So she’s humble and submissive any way you look at it, by spirit, by nature, by personality, or through well honed habit (c.f. Romans 6:16).

Christian men say they want a submissive woman… Well, Nita Marie is a great example!

I can imagine that there are some sex starved Christian men or husbands out there who, upon hearing Nita Marie’s story, lovelornly respond by praying inwardly, “LorDDD Jesus! Let my wife be as humble and submissive as Nita Marie!!!”

Conclusions

Overall, I think Nita Marie’s testimony has some powerful points, both positive and negative.

The Good

The possible good effect is that it cuts against the common notion in churchianity that sex is dirty or that sexuality is shameful, or that knowing God and having a lively sex life are diametrically opposed to each other. This is more or less her stated purpose.

The Bad

Doing nude / sex shows on OnlyFans while professing to be a Christian denigrates the moral repute of Christianity and contributes to the impression that Christian women are 304s.

Comprehensively, Nita Marie’s life and testimony justifies divorce and remarriage and encourages women to do the same.  She never offers any details about why her first marriage was sexless for seven years.  Her personality comes across as very happy and pleasant, and she doesn’t seem like someone who would use sex to control the marriage, but I’m guessing this might be a faux public image.  I might guess she could have gained massive amounts of weight to the point that her husband lost interest.  It’s also likely that maybe she was never sexually attracted to her husband in the first place.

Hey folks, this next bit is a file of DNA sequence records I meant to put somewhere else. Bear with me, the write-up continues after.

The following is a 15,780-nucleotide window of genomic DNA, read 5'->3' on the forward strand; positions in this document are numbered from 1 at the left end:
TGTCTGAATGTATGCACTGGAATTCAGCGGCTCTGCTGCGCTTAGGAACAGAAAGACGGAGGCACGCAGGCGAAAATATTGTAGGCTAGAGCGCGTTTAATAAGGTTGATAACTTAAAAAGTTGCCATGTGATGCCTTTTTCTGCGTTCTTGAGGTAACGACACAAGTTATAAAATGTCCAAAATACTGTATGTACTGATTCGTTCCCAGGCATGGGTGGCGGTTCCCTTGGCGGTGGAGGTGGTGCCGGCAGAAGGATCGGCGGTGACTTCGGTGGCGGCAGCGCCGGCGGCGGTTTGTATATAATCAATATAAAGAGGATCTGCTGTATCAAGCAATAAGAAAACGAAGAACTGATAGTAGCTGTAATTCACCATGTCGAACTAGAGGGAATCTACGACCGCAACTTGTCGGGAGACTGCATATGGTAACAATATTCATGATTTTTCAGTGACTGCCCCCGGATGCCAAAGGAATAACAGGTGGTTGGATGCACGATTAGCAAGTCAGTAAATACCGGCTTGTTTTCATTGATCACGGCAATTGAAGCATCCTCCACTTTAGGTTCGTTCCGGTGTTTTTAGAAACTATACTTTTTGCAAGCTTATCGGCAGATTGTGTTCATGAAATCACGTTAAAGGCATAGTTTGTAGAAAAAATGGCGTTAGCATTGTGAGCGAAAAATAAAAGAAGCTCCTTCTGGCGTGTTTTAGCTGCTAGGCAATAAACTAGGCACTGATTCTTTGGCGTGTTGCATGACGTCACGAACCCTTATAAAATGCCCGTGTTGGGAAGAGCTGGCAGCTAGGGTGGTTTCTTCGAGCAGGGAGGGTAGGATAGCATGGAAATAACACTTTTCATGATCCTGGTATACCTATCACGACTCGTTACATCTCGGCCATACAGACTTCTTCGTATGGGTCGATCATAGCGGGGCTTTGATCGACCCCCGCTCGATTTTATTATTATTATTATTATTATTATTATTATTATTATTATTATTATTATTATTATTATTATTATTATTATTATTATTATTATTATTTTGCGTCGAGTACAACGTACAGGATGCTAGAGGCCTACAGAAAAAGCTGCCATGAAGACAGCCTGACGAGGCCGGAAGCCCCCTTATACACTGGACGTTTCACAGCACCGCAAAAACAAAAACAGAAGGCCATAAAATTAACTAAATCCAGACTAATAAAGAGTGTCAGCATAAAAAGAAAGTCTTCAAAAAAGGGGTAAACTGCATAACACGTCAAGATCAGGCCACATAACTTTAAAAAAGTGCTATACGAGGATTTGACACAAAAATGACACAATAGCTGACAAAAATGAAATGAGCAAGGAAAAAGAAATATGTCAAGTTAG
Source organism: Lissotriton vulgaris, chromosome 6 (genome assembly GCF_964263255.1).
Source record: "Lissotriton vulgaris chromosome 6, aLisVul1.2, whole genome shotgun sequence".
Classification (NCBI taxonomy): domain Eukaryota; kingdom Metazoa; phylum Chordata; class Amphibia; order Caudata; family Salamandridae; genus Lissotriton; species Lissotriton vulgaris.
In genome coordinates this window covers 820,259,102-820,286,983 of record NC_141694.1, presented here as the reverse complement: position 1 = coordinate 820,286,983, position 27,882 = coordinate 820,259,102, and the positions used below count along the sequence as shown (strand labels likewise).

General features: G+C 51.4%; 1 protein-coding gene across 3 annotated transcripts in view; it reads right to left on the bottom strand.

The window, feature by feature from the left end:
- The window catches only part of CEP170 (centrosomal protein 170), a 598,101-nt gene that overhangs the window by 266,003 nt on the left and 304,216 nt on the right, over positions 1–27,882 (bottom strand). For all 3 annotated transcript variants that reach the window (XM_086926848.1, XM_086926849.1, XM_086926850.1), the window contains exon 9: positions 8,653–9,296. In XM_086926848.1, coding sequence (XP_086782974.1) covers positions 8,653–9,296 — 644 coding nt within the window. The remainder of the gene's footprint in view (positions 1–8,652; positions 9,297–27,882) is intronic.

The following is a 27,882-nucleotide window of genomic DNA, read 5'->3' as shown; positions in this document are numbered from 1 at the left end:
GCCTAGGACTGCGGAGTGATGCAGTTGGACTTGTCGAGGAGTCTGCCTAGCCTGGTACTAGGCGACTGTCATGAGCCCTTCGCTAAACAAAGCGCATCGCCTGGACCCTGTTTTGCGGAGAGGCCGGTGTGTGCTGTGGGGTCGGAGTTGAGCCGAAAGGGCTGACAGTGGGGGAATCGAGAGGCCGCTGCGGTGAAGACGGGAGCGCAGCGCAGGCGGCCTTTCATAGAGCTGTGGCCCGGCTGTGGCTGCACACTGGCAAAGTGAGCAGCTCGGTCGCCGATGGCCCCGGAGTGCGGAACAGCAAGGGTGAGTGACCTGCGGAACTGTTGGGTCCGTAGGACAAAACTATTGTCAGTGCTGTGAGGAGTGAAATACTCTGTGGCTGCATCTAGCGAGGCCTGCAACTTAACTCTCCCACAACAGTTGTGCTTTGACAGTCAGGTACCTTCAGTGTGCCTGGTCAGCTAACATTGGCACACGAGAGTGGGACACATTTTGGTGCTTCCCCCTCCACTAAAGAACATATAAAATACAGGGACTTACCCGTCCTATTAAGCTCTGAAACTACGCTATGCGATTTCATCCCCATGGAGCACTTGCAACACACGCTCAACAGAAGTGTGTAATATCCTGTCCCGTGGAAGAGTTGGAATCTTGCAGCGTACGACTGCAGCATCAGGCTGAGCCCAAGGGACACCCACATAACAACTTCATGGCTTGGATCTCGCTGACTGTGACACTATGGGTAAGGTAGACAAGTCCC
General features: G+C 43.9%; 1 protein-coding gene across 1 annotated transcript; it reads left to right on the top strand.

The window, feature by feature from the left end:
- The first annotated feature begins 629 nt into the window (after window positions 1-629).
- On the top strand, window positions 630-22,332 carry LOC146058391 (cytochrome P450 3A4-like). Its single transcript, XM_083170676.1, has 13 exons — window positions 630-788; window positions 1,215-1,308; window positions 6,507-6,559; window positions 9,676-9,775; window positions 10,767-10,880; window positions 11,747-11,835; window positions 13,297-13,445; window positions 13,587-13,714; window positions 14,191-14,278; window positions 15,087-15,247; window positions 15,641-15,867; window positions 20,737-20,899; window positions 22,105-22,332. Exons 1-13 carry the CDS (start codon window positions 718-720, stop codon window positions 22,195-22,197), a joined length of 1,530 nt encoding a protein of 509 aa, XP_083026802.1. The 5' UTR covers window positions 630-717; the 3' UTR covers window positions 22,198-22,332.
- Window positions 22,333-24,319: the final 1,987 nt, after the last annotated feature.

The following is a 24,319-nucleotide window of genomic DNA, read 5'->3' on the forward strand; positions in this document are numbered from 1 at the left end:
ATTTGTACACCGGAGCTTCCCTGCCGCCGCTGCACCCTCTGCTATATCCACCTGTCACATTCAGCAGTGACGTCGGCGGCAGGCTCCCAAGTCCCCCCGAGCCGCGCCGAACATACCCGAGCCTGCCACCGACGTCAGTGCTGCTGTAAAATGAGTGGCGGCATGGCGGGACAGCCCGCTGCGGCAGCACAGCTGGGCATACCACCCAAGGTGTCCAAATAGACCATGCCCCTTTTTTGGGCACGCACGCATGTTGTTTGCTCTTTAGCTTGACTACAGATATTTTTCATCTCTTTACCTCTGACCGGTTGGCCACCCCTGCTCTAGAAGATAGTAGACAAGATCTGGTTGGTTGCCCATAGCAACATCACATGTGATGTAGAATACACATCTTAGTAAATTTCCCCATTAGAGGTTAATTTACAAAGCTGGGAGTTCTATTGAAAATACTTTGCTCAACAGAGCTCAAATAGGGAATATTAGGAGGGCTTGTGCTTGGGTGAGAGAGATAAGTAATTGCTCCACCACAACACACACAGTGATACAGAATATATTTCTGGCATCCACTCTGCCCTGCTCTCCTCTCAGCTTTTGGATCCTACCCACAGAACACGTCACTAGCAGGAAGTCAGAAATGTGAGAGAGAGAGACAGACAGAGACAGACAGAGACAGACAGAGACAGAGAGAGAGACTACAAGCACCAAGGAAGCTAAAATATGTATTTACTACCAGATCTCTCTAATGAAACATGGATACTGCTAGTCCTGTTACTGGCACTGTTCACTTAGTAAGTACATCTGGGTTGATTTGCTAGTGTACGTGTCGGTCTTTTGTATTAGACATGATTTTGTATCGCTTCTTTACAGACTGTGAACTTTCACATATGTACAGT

The Ugly

The very idea of having a threesome with God is immediately shocking to traditional Christian sensibilities, and borders on blasphemy.

But the question remains:  Is it truly the hamsterbated vainglorious blasphemy of an adulterous* woman?  Or is it a miraculous second landing marital sanctification that begs the unfathomable grace of God?  Concerning her claims about “God being in the bedroom”, could it really be that Nita Marie is experiencing sex the way God intended it and is called by God to encourage other women to discover the same?

* Nita Marie is technically an adulteress since she divorced and remarried while her first husband is still living — if she is actually remarried, that is.

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About Jack

Jack is a world traveling artist, skilled in trading ideas and information, none of which are considered too holy, too nerdy, nor too profane to hijack and twist into useful fashion. Sigma Frame Mindsets and methods for building and maintaining a masculine Frame